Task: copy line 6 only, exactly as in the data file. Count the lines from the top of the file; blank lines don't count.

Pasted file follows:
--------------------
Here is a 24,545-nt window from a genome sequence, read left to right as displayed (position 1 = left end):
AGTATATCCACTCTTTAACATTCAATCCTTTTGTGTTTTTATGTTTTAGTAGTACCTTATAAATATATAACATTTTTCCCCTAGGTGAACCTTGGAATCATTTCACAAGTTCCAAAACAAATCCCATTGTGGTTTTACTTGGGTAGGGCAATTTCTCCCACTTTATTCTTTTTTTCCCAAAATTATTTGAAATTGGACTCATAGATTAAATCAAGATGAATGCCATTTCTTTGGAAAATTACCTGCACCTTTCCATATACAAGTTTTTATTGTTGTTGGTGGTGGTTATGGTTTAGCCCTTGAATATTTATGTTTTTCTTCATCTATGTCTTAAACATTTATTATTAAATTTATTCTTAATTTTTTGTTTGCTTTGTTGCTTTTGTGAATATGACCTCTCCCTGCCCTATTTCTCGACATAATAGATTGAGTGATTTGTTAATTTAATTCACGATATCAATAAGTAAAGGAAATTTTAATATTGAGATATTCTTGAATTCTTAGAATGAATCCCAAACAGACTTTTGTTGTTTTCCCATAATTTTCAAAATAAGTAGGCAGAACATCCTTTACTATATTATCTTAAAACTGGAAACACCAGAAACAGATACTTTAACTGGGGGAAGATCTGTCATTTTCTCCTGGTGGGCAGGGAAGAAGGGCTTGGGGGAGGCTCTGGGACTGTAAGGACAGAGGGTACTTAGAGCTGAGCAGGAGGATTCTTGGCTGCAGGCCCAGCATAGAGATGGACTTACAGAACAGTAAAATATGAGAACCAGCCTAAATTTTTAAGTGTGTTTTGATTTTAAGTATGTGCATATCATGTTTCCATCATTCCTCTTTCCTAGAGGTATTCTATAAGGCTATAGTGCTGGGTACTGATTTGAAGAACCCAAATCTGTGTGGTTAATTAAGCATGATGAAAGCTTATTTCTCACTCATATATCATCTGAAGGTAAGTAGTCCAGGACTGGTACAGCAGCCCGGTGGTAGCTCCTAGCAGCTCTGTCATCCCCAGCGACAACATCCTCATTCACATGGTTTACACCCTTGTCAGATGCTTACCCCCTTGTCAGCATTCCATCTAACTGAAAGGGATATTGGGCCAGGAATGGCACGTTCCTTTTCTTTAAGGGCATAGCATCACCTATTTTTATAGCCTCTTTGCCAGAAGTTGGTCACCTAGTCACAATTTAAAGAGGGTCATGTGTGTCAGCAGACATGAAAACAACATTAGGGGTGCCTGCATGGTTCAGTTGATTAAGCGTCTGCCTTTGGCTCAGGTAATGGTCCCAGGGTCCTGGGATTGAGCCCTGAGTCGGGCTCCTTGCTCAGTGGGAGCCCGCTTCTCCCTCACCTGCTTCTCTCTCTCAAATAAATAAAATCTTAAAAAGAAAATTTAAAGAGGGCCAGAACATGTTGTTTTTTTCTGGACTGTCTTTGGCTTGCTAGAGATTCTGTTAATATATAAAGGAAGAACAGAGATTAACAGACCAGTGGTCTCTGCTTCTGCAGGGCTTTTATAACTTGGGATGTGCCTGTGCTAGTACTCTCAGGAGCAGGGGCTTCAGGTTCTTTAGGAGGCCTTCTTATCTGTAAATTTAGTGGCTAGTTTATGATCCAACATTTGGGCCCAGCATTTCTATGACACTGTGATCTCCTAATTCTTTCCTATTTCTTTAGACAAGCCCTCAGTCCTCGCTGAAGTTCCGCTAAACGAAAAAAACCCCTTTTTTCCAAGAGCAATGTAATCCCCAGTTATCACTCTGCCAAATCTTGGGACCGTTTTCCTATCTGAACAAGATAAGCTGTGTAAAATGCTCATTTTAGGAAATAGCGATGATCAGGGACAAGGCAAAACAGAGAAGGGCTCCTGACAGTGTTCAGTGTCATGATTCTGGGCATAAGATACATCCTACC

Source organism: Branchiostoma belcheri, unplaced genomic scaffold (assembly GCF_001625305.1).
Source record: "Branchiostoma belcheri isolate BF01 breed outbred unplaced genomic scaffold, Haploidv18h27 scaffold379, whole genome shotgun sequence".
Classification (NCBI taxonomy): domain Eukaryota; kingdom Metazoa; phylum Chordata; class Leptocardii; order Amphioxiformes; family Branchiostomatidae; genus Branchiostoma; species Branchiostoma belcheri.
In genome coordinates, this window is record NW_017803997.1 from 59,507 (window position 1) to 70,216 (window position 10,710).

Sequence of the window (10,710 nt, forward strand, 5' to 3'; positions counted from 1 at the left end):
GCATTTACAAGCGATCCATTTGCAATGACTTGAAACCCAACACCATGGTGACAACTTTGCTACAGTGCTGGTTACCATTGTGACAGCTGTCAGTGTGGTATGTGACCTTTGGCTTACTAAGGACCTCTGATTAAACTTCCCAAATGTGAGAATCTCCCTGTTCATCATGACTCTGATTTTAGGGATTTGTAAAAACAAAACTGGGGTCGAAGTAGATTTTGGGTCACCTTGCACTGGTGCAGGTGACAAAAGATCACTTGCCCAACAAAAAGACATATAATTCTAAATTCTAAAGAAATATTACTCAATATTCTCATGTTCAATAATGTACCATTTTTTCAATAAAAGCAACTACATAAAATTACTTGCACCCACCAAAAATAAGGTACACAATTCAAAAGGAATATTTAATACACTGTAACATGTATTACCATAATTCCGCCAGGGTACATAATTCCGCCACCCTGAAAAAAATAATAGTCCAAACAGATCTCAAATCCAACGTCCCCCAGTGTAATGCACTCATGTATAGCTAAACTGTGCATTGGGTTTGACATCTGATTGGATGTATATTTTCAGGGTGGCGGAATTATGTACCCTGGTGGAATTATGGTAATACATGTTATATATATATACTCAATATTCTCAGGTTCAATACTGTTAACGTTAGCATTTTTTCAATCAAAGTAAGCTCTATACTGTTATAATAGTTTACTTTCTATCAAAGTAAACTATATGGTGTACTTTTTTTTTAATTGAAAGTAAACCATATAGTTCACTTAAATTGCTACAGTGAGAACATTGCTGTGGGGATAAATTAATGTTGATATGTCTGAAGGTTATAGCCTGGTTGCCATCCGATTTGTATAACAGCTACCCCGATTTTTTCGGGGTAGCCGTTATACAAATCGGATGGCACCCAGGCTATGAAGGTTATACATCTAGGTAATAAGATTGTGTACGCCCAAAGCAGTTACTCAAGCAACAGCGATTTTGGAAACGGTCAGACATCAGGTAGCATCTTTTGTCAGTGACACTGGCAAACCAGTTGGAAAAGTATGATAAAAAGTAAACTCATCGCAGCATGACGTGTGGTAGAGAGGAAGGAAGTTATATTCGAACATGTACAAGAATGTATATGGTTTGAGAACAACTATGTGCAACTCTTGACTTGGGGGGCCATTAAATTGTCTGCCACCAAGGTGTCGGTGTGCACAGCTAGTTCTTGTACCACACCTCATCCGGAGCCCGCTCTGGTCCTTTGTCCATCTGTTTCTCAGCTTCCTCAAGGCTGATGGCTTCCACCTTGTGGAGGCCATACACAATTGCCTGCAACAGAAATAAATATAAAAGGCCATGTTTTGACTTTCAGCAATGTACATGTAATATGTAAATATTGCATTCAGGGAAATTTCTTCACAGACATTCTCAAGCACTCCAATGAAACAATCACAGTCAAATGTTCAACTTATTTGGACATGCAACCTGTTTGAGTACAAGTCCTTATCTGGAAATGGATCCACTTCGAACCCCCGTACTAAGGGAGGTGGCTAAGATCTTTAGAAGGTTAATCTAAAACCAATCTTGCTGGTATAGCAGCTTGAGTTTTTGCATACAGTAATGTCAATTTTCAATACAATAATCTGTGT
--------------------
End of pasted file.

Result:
In genome coordinates, this window is record NW_017803997.1 from 59,507 (window position 1) to 70,216 (window position 10,710).